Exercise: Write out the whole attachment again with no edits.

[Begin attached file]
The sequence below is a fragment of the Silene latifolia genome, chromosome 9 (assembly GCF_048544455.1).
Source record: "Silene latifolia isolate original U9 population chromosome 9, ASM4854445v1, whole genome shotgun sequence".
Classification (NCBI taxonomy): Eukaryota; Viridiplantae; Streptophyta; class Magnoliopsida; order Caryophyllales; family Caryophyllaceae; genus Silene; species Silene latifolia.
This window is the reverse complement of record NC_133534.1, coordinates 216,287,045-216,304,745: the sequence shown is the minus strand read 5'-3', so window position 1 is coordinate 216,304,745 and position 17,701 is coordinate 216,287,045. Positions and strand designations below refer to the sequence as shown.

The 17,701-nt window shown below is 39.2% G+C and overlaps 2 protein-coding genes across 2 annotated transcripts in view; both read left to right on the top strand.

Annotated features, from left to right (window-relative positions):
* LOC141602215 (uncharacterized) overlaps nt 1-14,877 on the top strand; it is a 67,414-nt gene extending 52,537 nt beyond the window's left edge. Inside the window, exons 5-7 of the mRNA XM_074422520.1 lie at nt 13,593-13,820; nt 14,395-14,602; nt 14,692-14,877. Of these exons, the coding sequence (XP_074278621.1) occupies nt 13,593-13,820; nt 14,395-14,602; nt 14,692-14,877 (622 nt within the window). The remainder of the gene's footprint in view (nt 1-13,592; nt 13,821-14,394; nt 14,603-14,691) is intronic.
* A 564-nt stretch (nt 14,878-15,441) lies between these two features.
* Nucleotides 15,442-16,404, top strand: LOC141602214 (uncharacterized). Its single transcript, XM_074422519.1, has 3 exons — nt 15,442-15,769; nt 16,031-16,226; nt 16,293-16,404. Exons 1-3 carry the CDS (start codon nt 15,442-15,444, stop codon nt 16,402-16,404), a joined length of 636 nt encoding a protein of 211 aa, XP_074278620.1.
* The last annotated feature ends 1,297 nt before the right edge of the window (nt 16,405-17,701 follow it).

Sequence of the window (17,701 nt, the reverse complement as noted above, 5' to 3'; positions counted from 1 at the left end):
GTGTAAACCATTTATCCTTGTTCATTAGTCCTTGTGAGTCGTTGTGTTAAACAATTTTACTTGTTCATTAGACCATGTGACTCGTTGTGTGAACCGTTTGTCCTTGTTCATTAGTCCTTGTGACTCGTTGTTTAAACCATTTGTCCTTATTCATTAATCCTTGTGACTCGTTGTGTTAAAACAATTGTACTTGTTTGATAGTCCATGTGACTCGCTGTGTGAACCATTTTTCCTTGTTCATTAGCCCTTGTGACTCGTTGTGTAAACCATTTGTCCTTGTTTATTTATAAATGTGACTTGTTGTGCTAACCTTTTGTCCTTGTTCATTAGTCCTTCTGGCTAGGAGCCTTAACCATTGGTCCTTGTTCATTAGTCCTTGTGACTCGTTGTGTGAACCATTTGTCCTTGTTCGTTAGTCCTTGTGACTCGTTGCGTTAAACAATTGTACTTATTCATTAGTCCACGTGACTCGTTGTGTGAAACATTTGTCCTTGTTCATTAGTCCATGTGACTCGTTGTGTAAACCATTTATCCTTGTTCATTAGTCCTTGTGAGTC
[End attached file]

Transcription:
The sequence below is a fragment of the Silene latifolia genome, chromosome 9 (assembly GCF_048544455.1).
Source record: "Silene latifolia isolate original U9 population chromosome 9, ASM4854445v1, whole genome shotgun sequence".
Classification (NCBI taxonomy): Eukaryota; Viridiplantae; Streptophyta; class Magnoliopsida; order Caryophyllales; family Caryophyllaceae; genus Silene; species Silene latifolia.
This window is the reverse complement of record NC_133534.1, coordinates 216,287,045-216,304,745: the sequence shown is the minus strand read 5'-3', so window position 1 is coordinate 216,304,745 and position 17,701 is coordinate 216,287,045. Positions and strand designations below refer to the sequence as shown.

The 17,701-nt window shown below is 39.2% G+C and overlaps 2 protein-coding genes across 2 annotated transcripts in view; both read left to right on the top strand.

Annotated features, from left to right (window-relative positions):
* LOC141602215 (uncharacterized) overlaps nt 1-14,877 on the top strand; it is a 67,414-nt gene extending 52,537 nt beyond the window's left edge. Inside the window, exons 5-7 of the mRNA XM_074422520.1 lie at nt 13,593-13,820; nt 14,395-14,602; nt 14,692-14,877. Of these exons, the coding sequence (XP_074278621.1) occupies nt 13,593-13,820; nt 14,395-14,602; nt 14,692-14,877 (622 nt within the window). The remainder of the gene's footprint in view (nt 1-13,592; nt 13,821-14,394; nt 14,603-14,691) is intronic.
* A 564-nt stretch (nt 14,878-15,441) lies between these two features.
* Nucleotides 15,442-16,404, top strand: LOC141602214 (uncharacterized). Its single transcript, XM_074422519.1, has 3 exons — nt 15,442-15,769; nt 16,031-16,226; nt 16,293-16,404. Exons 1-3 carry the CDS (start codon nt 15,442-15,444, stop codon nt 16,402-16,404), a joined length of 636 nt encoding a protein of 211 aa, XP_074278620.1.
* The last annotated feature ends 1,297 nt before the right edge of the window (nt 16,405-17,701 follow it).

Sequence of the window (17,701 nt, the reverse complement as noted above, 5' to 3'; positions counted from 1 at the left end):
GTGTAAACCATTTATCCTTGTTCATTAGTCCTTGTGAGTCGTTGTGTTAAACAATTTTACTTGTTCATTAGACCATGTGACTCGTTGTGTGAACCGTTTGTCCTTGTTCATTAGTCCTTGTGACTCGTTGTTTAAACCATTTGTCCTTATTCATTAATCCTTGTGACTCGTTGTGTTAAAACAATTGTACTTGTTTGATAGTCCATGTGACTCGCTGTGTGAACCATTTTTCCTTGTTCATTAGCCCTTGTGACTCGTTGTGTAAACCATTTGTCCTTGTTTATTTATAAATGTGACTTGTTGTGCTAACCTTTTGTCCTTGTTCATTAGTCCTTCTGGCTAGGAGCCTTAACCATTGGTCCTTGTTCATTAGTCCTTGTGACTCGTTGTGTGAACCATTTGTCCTTGTTCGTTAGTCCTTGTGACTCGTTGCGTTAAACAATTGTACTTATTCATTAGTCCACGTGACTCGTTGTGTGAAACATTTGTCCTTGTTCATTAGTCCATGTGACTCGTTGTGTAAACCATTTATCCTTGTTCATTAGTCCTTGTGAGTC